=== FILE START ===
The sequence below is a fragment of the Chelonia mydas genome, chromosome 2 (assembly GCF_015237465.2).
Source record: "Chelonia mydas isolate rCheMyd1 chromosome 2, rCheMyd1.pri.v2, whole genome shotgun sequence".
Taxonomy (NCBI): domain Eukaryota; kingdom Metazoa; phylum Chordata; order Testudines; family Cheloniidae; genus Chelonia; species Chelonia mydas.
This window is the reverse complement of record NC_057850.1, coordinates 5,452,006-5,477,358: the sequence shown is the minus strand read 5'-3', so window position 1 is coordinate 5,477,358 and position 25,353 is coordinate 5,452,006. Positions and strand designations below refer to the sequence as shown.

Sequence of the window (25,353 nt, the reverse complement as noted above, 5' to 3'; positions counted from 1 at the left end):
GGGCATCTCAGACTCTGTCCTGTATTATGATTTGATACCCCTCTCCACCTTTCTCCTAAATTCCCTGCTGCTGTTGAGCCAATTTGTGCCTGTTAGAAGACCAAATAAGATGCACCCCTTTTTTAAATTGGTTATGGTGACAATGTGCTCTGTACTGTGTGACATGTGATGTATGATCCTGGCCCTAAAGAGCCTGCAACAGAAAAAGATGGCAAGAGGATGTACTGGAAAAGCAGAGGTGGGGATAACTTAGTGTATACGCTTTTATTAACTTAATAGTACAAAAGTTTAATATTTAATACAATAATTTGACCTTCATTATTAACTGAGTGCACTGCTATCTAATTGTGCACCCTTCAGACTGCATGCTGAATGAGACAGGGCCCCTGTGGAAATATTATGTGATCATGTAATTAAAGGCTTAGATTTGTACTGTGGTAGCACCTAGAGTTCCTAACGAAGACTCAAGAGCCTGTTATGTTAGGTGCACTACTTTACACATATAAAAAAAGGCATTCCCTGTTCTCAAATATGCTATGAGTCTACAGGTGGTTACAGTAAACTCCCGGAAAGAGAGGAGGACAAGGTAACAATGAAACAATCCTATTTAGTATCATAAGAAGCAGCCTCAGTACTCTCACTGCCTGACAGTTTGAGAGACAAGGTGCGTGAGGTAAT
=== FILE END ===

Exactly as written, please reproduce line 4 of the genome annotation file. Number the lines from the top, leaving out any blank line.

This window is the reverse complement of record NC_057850.1, coordinates 5,452,006-5,477,358: the sequence shown is the minus strand read 5'-3', so window position 1 is coordinate 5,477,358 and position 25,353 is coordinate 5,452,006. Positions and strand designations below refer to the sequence as shown.